"I have been working 70 to 80 hours a week. I don't always manage even a week off in the summer. Yet I always feel hopelessly behind with my job." This comment from a recent survey of academic staff will strike a chord with many readers. Over the past 30 years there has been an inexorable increase in workloads, caused by retrenchments and the changing conditions of work in higher education: larger classes, more assessments, ever-increasing bureaucracy, multiplying committees, demands for high-quality publications and attendance at prestigious international conferences, and requirements to grapple with user-unfriendly IT management systems. And that still leaves those little things we used to do more willingly when we had more time: references for students, book and article reviews, reports for publishers, external examining, and commenting on colleagues' writings.
What was once vaguely containable in a 9-to-5 regime has expanded, so we must work evenings and weekends. We are trapped in a structurally embedded "long hours culture", where hours in excess of the 48 stipulated in the European Union Working Time Directive have become normalised. Yet, while everybody grumbles and deplores, nobody seriously tries to do anything about it. A young female lecturer of my acquaintance who tried to keep her weekends free was told by her dean that she could not expect promotion if she took that attitude. And it is a sad truth that many academics are workaholics, literally addicted, as managers trying to remove some tasks from them have witnessed.
"Workload creep" has recently been exacerbated by job losses across the sector. My institution shed some 240 posts last year through voluntary and compulsory redundancies to meet programmes of salary savings and support service efficiency. This scenario of overwork and redundancy - replicated in many other sectors - can be set against the most recent unemployment figures, the highest for 23 years; a national rate of 8 per cent and youth unemployment at a horrific 21 per cent. Talented graduates join lengthening jobcentre queues, while people over 55 (including many redundant lecturers) may struggle to find decent employment ever again.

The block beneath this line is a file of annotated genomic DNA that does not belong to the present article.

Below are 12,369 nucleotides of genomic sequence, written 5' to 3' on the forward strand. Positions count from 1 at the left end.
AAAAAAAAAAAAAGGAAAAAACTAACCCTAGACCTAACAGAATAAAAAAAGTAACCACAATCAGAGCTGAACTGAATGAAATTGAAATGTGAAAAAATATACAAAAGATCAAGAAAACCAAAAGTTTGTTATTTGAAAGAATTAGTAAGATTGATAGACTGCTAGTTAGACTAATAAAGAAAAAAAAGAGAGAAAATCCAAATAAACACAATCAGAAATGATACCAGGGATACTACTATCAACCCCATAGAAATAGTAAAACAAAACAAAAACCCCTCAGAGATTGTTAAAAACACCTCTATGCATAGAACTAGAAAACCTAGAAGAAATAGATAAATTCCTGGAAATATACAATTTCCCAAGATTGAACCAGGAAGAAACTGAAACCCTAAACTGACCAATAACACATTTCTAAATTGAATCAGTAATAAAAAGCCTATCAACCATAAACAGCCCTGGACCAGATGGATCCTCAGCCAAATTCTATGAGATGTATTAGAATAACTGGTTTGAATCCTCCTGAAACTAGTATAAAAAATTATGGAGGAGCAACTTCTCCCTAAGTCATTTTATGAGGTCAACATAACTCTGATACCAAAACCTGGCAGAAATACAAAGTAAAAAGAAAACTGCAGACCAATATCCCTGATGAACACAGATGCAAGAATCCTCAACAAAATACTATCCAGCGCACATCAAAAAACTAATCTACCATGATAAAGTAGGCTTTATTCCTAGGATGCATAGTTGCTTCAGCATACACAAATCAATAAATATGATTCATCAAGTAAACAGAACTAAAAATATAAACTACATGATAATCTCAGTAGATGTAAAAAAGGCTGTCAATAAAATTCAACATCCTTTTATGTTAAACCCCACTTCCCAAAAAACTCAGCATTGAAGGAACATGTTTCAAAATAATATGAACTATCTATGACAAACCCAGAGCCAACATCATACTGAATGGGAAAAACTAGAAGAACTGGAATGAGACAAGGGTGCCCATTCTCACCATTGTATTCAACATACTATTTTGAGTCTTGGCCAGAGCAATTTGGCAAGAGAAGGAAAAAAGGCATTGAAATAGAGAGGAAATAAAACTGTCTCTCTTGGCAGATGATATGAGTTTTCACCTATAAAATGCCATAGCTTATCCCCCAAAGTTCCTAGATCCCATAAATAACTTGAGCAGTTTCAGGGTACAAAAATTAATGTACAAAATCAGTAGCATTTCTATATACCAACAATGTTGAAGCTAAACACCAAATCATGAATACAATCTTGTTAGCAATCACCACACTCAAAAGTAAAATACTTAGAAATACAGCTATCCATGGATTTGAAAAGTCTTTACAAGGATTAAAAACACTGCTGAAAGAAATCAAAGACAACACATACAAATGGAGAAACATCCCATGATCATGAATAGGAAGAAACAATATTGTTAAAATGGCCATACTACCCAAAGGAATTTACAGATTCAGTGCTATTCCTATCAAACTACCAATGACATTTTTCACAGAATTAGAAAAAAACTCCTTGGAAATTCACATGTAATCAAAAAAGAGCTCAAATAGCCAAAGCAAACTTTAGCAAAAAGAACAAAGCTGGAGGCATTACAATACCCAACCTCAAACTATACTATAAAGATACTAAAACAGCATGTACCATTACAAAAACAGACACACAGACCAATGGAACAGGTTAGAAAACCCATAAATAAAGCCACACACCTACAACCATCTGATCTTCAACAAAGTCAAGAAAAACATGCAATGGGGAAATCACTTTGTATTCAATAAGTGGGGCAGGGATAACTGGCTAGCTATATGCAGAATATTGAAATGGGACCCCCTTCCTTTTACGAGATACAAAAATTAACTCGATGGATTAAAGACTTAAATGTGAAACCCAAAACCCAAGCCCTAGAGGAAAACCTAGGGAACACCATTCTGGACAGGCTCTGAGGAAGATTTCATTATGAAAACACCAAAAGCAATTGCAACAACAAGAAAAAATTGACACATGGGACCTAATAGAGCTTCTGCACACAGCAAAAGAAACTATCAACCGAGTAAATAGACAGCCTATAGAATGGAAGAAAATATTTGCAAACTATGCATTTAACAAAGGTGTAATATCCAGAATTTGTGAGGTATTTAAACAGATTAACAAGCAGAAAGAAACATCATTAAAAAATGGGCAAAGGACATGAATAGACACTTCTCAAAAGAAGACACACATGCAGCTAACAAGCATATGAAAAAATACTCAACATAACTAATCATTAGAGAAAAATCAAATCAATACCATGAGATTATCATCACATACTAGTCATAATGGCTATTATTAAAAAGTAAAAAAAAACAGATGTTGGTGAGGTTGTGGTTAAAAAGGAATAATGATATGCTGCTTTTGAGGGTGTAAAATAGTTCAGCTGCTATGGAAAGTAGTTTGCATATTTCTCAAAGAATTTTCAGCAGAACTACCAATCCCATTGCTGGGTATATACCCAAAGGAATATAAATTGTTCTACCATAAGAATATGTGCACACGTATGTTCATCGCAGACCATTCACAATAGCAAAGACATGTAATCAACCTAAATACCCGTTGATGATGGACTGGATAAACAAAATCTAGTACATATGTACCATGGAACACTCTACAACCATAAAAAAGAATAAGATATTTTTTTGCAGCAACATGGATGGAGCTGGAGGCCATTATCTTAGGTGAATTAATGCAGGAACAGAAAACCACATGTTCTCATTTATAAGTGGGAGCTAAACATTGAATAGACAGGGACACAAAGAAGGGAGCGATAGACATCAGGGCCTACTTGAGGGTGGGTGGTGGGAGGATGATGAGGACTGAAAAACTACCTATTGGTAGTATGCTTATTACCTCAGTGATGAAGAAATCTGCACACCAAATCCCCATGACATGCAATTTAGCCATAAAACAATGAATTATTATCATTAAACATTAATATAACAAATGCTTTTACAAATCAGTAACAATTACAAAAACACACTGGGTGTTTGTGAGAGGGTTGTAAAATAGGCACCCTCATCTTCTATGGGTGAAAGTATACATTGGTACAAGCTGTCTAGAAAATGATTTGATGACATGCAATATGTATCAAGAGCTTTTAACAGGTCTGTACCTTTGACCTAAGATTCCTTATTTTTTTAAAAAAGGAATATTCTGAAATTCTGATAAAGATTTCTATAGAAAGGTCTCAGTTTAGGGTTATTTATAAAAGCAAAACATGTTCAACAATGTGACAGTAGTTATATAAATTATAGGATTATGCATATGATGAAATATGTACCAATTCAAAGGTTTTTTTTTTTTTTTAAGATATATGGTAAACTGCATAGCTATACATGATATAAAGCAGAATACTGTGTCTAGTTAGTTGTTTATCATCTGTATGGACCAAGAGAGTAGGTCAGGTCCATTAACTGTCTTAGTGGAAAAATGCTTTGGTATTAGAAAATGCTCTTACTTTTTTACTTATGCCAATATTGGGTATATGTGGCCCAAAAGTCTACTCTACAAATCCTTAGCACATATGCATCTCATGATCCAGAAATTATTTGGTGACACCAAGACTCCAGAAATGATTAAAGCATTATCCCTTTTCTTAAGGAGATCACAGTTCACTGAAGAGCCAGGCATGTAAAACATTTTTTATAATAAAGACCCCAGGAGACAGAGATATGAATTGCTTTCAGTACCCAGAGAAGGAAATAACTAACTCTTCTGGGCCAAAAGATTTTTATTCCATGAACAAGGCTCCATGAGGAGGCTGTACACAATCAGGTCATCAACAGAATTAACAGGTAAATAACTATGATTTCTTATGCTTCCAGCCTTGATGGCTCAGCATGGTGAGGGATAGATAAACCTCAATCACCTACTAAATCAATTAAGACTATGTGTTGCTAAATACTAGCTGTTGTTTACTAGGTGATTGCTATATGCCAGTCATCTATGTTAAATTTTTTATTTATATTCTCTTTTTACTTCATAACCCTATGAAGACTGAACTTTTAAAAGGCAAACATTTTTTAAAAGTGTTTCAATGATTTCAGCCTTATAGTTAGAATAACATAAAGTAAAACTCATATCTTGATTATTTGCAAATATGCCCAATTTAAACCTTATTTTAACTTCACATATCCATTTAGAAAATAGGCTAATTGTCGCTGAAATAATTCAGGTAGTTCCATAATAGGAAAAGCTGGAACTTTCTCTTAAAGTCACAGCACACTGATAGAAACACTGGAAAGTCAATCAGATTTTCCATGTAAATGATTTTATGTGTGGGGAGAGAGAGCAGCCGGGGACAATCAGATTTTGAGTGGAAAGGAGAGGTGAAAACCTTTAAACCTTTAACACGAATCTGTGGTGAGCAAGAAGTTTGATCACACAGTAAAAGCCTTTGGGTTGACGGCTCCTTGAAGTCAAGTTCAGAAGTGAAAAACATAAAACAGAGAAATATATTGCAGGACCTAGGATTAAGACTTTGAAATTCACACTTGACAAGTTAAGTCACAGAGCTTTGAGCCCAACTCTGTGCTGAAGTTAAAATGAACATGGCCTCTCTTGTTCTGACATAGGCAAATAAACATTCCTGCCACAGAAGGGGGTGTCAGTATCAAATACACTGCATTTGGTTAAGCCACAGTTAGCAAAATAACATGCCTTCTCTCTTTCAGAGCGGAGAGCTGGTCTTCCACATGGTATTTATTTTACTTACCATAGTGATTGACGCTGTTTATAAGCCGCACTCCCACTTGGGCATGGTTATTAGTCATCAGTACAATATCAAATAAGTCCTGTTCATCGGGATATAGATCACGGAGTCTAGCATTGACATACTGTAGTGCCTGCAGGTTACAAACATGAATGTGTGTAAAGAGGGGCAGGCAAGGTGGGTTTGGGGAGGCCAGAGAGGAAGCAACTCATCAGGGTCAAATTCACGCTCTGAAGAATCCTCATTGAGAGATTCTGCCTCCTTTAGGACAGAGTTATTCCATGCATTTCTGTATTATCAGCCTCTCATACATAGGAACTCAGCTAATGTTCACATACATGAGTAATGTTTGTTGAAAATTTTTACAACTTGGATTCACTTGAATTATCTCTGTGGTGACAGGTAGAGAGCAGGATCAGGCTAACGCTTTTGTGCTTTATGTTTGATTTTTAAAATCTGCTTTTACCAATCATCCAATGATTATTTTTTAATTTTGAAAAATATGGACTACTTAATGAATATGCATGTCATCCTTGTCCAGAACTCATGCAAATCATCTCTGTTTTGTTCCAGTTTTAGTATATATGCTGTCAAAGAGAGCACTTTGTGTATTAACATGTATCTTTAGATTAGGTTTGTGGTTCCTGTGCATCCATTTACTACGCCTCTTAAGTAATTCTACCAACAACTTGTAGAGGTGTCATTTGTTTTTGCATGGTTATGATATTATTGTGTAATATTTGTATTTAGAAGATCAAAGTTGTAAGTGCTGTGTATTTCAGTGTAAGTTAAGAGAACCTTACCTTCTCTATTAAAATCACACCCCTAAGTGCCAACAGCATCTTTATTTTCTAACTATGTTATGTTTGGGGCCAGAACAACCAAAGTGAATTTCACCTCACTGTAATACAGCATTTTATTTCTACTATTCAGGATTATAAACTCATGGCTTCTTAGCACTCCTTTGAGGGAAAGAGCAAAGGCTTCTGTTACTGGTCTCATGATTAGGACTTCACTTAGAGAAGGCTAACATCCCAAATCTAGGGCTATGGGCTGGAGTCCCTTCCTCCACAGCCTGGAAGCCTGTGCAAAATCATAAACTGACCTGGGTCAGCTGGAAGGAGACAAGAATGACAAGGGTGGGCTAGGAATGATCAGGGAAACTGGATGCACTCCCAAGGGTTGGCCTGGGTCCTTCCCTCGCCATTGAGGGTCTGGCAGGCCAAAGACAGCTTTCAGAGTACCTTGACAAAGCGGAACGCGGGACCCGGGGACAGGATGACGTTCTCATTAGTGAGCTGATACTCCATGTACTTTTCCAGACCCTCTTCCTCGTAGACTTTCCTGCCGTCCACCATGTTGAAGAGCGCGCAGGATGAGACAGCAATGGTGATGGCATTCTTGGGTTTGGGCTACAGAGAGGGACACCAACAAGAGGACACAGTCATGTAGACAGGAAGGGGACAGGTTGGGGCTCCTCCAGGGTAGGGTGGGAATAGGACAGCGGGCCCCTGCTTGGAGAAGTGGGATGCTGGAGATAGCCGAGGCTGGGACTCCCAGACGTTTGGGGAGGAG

Am I the only person to find this deeply irrational? A large chunk of the population has more work than they can cope with, while another section is desperate for employment. Family lives suffer as the unemployed face poverty, debt and even homelessness, while the overemployed are stressed, illness-prone and hardly see their children. While universities, like other organisations, purport to support family-friendly policies, the reality is that the long-hours culture is highly disadvantageous for women with caring responsibilities.
Is there any credible alternative, in this time of austerity and recession, to these toxic choices? I believe there is. What is needed is a fairer redistribution of labour. I would like to see employers and organisations constructing jobs that can fit into 48 hours and taking on extra staff to carry out the uncovered tasks. This should combine with greater flexibility and more part-time working (preferred by many mothers with young children), job-sharing and term-time working. Is this realistic? Yes, for some. Last year, when five lecturers in one University of Bristol department were faced with one redundancy, they all opted to move to an 80 per cent contract. When I turned 60 and was suffering from stress-related health symptoms, I moved to 60 per cent. I have never looked back. Yes, my income dropped, which necessitated lifestyle changes - no more meals out, fewer holidays and trips. But it was worth it to regain some degree of control over my life and have more time with family and friends. The truism is true: nobody on their deathbed wishes they had spent more time at the office.
Such considerations are timely in view of the current University and College Union action on working to contract. Colleagues have told me it is impossible to comply without damaging their research careers. It may be too much to ask of individuals. But if staff agreed collectively not to attend meetings or go to seminars or conferences that take their labour over 48 hours a week, it might force universities to admit how they survive by milking employees' goodwill.
We need to turn our backs on what feminist scholar Cynthia Cockburn has called "heroic masculinity", admitting that as human beings we need time "to stand and stare". We need to raise the value of part-time work and job-sharing and, as T.S. Eliot said, "redeem the time".